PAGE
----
If you want big content RPGs and story-driven action/adventure games -- things like Dragon Age, Red Dead Redemption, etc. -- then some things need to change in FOSS land. A reasonable revenue stream for FOSS games would need to be found. This precludes packaging them with distros, who are known for stripping revenue streams from individual upstream projects in favor of using their own. A unified installer framework (for the love of God, Linux needs this) would allow game developers to offer easy installers on their sites right next to big Donate buttons, or ask a user to enter a payment amount of their choice to get the precompiled binary (Humble Bundle style). There'd also need to be some good physically centralized places to find FOSS teams, since working together over the Internet keeps teams working at a fraction of the efficiency that working together allows, and that efficiency is needed to get games out the door before they become stale. Lastly, people would need to learn to accept that these games would most often be released as FOSS but would not be developed as FOSS because of the importance of keeping projects under wraps, both for marketing reasons (you publicly announce when you have something impressive to show and not a second before) and to keep player interest from waning before the game is even released.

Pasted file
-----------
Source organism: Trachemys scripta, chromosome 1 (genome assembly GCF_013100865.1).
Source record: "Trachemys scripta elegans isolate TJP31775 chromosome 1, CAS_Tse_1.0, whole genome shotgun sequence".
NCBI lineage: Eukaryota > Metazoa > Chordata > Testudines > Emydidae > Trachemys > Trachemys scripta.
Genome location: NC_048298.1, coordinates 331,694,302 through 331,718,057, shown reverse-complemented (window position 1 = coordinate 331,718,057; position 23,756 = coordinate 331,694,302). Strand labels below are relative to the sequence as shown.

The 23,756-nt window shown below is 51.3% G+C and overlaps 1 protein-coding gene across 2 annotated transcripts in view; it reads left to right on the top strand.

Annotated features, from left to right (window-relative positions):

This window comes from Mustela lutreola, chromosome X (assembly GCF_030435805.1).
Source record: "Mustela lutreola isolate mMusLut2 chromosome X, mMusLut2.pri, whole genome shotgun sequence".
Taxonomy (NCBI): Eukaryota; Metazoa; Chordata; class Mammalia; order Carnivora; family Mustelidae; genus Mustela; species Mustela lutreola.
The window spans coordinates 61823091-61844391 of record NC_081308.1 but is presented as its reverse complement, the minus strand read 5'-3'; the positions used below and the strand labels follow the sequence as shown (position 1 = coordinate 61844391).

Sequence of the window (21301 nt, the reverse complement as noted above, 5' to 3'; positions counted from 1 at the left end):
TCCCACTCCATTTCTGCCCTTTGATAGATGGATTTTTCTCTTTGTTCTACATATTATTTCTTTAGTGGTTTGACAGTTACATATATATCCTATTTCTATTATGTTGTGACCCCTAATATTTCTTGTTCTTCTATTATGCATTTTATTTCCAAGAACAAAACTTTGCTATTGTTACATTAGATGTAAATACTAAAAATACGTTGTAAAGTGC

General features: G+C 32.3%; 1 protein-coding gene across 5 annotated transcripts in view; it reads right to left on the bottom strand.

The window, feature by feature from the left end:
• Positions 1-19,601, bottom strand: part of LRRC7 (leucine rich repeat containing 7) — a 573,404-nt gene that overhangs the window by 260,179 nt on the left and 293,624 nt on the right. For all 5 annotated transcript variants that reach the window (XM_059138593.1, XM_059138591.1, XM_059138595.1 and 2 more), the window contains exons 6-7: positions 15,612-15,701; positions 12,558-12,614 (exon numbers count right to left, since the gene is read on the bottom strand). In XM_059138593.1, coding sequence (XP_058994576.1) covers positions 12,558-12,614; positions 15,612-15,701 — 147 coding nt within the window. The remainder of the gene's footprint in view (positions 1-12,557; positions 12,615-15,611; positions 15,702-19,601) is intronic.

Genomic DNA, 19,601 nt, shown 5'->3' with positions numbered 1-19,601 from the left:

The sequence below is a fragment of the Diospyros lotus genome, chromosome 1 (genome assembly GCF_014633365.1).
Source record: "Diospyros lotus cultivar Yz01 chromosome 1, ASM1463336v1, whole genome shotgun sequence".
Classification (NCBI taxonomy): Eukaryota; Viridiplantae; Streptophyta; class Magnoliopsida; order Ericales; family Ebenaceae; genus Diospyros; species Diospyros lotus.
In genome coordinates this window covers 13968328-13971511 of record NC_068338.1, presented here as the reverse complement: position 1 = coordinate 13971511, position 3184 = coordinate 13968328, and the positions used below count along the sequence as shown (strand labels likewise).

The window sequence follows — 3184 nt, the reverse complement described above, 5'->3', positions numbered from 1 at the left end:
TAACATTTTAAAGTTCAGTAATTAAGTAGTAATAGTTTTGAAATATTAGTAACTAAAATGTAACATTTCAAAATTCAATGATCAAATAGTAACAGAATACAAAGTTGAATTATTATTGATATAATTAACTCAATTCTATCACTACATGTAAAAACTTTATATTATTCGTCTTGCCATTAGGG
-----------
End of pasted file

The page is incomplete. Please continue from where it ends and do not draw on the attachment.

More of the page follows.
It's worth noting that you will still _never_ be able to get some classes of games without ridiculous levels of capital (way far beyond what even the most successful Kickstarter ever has managed to acquire) simply because of the intense resource costs and the need for large teams of the most skilled developers around working for 60+ hours/week for months on end to get the technology working. Games like LA Noire with dozens of motion-and-voice-captured big-name professional actors, engines like UE4 (which btw is looking very nice, huge improvement over the pile of crap that was UE3 and earlier; too early to tell for sure but it looks like they fixed most major complaints game devs had with their core engine framework), coyrighted popular franchises like Batman in the Arkham series, infrastucture-heavy money sinks like popular MMOs, and so on. A community of hobbyists cannot build those today, the exact same way that a community of hobbyist film makers cannot make Avatar today, and a community of hobbyist engineers cannot create the USS Nimitz. There's just a point at which both the resource costs require a huge company's cash (which in return expects huge profits) and at which you require full-time top-notch people (who in return want/need to be paid for their hard work).